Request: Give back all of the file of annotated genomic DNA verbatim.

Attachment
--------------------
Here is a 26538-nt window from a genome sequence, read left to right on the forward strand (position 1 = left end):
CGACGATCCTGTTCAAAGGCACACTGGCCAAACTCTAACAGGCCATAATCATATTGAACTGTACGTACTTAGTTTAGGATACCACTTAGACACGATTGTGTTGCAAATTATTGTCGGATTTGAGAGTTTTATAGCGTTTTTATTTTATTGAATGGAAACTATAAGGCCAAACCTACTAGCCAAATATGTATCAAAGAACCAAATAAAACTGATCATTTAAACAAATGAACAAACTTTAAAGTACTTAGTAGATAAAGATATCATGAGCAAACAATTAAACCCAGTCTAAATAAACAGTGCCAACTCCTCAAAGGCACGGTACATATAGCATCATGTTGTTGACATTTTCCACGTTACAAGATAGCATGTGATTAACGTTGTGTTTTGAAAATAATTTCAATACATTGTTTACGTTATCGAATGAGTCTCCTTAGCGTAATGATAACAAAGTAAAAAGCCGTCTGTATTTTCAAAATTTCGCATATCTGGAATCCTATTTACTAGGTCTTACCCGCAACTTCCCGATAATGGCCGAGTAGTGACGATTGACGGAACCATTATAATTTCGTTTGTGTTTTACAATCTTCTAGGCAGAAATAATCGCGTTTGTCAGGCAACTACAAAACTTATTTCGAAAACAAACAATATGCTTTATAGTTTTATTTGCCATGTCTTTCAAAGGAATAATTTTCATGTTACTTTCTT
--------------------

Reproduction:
Here is a 26538-nt window from a genome sequence, read left to right on the forward strand (position 1 = left end):
CGACGATCCTGTTCAAAGGCACACTGGCCAAACTCTAACAGGCCATAATCATATTGAACTGTACGTACTTAGTTTAGGATACCACTTAGACACGATTGTGTTGCAAATTATTGTCGGATTTGAGAGTTTTATAGCGTTTTTATTTTATTGAATGGAAACTATAAGGCCAAACCTACTAGCCAAATATGTATCAAAGAACCAAATAAAACTGATCATTTAAACAAATGAACAAACTTTAAAGTACTTAGTAGATAAAGATATCATGAGCAAACAATTAAACCCAGTCTAAATAAACAGTGCCAACTCCTCAAAGGCACGGTACATATAGCATCATGTTGTTGACATTTTCCACGTTACAAGATAGCATGTGATTAACGTTGTGTTTTGAAAATAATTTCAATACATTGTTTACGTTATCGAATGAGTCTCCTTAGCGTAATGATAACAAAGTAAAAAGCCGTCTGTATTTTCAAAATTTCGCATATCTGGAATCCTATTTACTAGGTCTTACCCGCAACTTCCCGATAATGGCCGAGTAGTGACGATTGACGGAACCATTATAATTTCGTTTGTGTTTTACAATCTTCTAGGCAGAAATAATCGCGTTTGTCAGGCAACTACAAAACTTATTTCGAAAACAAACAATATGCTTTATAGTTTTATTTGCCATGTCTTTCAAAGGAATAATTTTCATGTTACTTTCTT